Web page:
Achieving the Ten Hour Work Day

The problem is very easy to define. There are only twenty four hours in a day. Ten does not divide into twenty four evenly. Our team of dispatchers wanted to work ten hour shifts but were having a hard time understanding how to create a calendar that didn’t result in several hours of the day being overstaffed by 10-15 people.

The traditional solution to staffing in a 24 hour a day environment is to stick with either eight or twelve hour shifts to meet the staffing requirements of that time frame. But by throwing out the rules, I was able to design a ten hour shift schedulein our workplace that relies on four starting times instead of three, with the added benefit of a four day work week for more than 70% of the dispatchers on duty.

The start times found within the schedule are carefully chosen to take advantage of shift overlap to create a 16 hour peak period where the “on-peak” staffing is exactly double that off the 8 hour “off-peak” period. This peak period corresponds roughly with the alarm room’s busiest times of activity.

Starting times for a ten hour shift schedule

The attached shift calendar on the following pages uses this created peak period of time in conjunction with our traditional three-by-eight hour schedule to create an integrated solution that has potential benefits for all employees. Features of this calendar include:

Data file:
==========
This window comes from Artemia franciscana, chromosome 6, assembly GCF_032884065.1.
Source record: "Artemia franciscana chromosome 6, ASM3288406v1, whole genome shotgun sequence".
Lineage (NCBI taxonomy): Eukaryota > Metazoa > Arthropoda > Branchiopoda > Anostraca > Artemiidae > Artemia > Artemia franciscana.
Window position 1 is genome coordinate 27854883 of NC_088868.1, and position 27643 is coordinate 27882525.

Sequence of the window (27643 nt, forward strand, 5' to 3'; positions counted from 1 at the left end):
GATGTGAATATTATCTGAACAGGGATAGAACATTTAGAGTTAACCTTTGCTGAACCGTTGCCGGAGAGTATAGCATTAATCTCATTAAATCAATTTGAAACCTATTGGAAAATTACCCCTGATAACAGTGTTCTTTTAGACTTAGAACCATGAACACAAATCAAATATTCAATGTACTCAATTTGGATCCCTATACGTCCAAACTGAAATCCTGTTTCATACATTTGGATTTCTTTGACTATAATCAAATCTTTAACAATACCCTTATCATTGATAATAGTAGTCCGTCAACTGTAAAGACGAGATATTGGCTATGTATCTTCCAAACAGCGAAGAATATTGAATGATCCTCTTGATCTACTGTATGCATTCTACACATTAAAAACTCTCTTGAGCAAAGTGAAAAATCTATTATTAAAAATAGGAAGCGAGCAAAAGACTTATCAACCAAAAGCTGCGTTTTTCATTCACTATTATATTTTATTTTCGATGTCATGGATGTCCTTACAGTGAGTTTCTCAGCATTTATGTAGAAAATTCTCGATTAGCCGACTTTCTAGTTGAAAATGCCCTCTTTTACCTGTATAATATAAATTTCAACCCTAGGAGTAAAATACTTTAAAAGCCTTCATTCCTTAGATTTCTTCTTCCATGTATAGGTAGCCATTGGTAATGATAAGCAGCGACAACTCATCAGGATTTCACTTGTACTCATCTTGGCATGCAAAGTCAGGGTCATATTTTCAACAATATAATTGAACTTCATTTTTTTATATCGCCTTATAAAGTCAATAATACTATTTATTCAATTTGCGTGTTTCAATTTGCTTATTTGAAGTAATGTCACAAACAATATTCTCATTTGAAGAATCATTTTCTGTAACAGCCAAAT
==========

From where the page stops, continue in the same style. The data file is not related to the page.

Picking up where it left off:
• All shifts maintain the same start and end times throughout the course of the work week.
  • All shifts have consecutive days off.
  • The calendar is comprised of 71% ten hour shifts. (40 of 56 shifts.)

If you are considering implementing this schedule into a twenty four hour workplace, I would welcome the chance to help out with the planning process for your facility. Also, it helps to keep in mind that there might be other changes necessary to the culture and work rules of your facility to make the transition successful.

  • The rules for vacation bidding may need to change with different combinations of people off.
  • The process of staffing vacant shifts by offering overtime may change due to new staffing levels.
  • Payroll adjustments may need to be made, especially concerning any “swing” and “night” shift differentials.
  • Break scheduling will also have to be revised, again based on the projected new staffing levels.
  • Redistribution of the span of control of supervisors and employees based on the new shifts.

Please feel free to leave questions about this idea in the comment space below.

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